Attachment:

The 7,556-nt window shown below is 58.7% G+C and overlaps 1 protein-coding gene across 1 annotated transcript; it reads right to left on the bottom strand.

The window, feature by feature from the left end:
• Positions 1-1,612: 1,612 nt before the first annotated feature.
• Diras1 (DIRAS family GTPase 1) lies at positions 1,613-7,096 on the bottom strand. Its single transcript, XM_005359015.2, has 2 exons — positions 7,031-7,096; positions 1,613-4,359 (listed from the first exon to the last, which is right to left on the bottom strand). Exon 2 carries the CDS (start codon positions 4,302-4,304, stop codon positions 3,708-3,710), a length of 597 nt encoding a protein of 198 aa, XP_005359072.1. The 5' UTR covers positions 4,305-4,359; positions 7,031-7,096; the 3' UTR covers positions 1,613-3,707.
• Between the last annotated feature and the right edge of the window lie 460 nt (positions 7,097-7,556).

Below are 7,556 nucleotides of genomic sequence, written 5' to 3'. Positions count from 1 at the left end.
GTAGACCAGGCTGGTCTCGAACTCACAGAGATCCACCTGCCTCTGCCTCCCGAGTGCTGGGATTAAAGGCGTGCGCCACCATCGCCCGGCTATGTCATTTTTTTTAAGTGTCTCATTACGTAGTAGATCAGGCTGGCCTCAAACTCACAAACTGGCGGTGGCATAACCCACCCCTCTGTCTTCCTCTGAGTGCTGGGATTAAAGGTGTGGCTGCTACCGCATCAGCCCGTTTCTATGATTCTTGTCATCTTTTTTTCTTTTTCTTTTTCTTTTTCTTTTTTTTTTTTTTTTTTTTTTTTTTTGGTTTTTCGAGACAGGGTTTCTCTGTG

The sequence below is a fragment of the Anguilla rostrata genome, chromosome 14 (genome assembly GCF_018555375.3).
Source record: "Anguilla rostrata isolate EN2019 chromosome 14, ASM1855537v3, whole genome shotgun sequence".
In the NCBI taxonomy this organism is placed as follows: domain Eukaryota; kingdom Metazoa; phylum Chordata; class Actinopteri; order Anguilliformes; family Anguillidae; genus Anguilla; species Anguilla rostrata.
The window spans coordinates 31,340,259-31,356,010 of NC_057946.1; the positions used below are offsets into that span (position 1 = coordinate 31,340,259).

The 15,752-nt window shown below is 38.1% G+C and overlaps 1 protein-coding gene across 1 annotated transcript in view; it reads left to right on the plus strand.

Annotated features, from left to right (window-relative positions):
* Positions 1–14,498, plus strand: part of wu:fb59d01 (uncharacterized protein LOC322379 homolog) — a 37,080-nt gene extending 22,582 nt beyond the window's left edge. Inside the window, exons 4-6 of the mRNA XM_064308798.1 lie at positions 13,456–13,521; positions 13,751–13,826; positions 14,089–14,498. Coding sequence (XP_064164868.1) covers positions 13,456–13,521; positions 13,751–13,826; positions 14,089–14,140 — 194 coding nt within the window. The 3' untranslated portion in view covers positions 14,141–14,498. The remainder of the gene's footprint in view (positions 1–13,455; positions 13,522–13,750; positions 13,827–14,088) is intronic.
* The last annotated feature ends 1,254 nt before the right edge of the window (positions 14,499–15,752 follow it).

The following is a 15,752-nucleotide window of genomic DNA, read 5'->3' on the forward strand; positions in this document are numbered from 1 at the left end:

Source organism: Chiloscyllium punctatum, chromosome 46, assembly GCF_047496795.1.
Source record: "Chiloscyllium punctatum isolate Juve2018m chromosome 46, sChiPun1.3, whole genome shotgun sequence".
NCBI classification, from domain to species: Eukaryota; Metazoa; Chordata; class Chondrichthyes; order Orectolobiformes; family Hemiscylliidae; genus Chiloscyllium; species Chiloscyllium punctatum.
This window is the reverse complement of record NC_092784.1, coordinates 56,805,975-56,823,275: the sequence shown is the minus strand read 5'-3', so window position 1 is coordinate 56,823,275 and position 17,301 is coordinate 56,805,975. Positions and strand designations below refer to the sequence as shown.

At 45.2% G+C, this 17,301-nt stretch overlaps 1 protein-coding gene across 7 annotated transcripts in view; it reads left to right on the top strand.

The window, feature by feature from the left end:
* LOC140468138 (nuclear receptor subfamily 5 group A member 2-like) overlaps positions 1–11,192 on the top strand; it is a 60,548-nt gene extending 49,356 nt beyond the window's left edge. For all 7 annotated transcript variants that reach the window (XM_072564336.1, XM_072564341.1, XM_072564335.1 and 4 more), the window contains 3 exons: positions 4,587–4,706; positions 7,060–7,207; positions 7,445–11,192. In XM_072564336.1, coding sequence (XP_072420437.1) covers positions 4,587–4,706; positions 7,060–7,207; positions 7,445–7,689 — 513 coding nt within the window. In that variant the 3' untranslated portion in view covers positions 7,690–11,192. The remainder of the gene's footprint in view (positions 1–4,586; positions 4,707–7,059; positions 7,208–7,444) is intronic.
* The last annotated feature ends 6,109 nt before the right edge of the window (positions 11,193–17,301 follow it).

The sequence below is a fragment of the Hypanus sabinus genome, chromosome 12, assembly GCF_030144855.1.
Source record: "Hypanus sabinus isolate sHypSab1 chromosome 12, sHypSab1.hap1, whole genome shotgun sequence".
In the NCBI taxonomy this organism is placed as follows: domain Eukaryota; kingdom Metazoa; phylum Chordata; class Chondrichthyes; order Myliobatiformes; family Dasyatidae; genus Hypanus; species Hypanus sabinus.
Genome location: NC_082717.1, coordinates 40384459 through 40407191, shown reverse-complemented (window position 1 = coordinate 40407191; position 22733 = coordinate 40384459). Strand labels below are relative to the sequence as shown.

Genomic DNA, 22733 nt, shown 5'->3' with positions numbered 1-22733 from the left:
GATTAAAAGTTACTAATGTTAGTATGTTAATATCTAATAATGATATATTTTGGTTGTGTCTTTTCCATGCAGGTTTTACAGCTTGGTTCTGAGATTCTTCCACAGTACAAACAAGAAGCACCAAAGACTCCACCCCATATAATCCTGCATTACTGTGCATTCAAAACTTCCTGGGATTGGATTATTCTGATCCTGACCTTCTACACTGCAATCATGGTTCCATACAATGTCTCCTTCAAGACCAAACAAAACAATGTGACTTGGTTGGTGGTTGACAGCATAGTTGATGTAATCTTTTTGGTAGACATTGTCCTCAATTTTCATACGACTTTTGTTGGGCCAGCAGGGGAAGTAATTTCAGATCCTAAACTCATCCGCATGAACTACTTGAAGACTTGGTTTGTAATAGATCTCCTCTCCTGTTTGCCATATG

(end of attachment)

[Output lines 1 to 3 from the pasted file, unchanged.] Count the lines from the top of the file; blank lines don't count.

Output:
The 7,556-nt window shown below is 58.7% G+C and overlaps 1 protein-coding gene across 1 annotated transcript; it reads right to left on the bottom strand.

The window, feature by feature from the left end:
• Positions 1-1,612: 1,612 nt before the first annotated feature.